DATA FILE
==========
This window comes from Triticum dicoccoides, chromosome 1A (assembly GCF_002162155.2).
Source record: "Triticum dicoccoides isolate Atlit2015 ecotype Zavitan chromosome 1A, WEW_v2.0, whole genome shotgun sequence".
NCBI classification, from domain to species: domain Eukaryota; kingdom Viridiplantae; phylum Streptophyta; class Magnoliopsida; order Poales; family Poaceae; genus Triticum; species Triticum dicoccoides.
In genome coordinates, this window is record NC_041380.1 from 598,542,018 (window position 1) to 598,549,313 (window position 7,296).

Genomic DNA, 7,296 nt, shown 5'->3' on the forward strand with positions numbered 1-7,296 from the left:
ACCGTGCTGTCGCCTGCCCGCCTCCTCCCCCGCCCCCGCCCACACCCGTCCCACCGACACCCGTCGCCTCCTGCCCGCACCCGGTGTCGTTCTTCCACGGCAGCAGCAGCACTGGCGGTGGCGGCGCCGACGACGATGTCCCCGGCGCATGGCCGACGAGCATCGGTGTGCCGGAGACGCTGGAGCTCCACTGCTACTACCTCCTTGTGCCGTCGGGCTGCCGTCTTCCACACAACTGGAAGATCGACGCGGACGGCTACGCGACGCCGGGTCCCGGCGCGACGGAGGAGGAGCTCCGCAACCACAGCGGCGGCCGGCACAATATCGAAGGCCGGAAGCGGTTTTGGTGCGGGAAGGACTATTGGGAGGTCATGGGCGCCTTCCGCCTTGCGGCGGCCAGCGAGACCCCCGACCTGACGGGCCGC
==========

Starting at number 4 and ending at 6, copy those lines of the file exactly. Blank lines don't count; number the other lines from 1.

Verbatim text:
In genome coordinates, this window is record NC_041380.1 from 598,542,018 (window position 1) to 598,549,313 (window position 7,296).

Genomic DNA, 7,296 nt, shown 5'->3' on the forward strand with positions numbered 1-7,296 from the left:
ACCGTGCTGTCGCCTGCCCGCCTCCTCCCCCGCCCCCGCCCACACCCGTCCCACCGACACCCGTCGCCTCCTGCCCGCACCCGGTGTCGTTCTTCCACGGCAGCAGCAGCACTGGCGGTGGCGGCGCCGACGACGATGTCCCCGGCGCATGGCCGACGAGCATCGGTGTGCCGGAGACGCTGGAGCTCCACTGCTACTACCTCCTTGTGCCGTCGGGCTGCCGTCTTCCACACAACTGGAAGATCGACGCGGACGGCTACGCGACGCCGGGTCCCGGCGCGACGGAGGAGGAGCTCCGCAACCACAGCGGCGGCCGGCACAATATCGAAGGCCGGAAGCGGTTTTGGTGCGGGAAGGACTATTGGGAGGTCATGGGCGCCTTCCGCCTTGCGGCGGCCAGCGAGACCCCCGACCTGACGGGCCGC